“Human-centered machine learning” (HCML) combines human insights and domain expertise with data-driven predictions to answer societal questions. This area’s inherent interdisciplinarity causes tensions in the obligations researchers have to the humans whose data they use. This paper studies how scientific papers represent human research subjects in HCML. Using mental health status prediction on social media as a case study, we conduct thematic discourse analysis on 55 papers to examine these representations. We identify five discourses that weave a complex narrative of who the human subject is in this research: Disorder/Patient, Social Media, Scientific, Data/Machine Learning, and Person. We show how these five discourses create paradoxical subject and object representations of the human, which may inadvertently risk dehumanization. We also discuss the tensions and impacts of interdisciplinary research; the risks of this work to scientific rigor, online communities, and mental health; and guidelines for stronger HCML research in this nascent area.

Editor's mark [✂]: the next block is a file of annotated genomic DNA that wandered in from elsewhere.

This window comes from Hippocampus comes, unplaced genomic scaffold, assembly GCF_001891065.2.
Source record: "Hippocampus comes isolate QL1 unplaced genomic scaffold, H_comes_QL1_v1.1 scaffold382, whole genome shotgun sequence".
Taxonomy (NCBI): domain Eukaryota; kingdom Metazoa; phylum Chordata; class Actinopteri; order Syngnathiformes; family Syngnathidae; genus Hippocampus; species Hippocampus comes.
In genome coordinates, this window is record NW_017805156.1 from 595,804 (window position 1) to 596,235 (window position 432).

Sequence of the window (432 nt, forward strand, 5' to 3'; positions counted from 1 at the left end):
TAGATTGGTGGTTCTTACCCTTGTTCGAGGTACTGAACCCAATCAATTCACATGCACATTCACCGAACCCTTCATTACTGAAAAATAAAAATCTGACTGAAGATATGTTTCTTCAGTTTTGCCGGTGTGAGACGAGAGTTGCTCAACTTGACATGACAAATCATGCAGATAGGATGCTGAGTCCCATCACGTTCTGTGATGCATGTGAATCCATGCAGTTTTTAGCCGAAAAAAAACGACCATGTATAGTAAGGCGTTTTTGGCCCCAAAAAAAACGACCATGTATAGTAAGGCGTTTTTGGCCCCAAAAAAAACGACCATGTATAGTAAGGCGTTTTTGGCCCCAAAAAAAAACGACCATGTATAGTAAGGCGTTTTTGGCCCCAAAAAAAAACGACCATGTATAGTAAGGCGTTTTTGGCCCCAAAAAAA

|Original language||English (US)|
|Journal||Proceedings of the ACM on Human-Computer Interaction|
|State||Published - Nov 2019|
Bibliographical noteFunding Information:
The authors would like to thank Brianna Dym, Michaelanne Dye, Os Keyes, Karen Boyd, and the anonymous reviewers for their feedback. This project was funded in part by NIH Award #R01MH117172 and NSF Award #1816403.
© 2019 Association for Computing Machinery.
- Human-centered machine learning
- Machine learning
- Mental health
- Research ethics
- Social media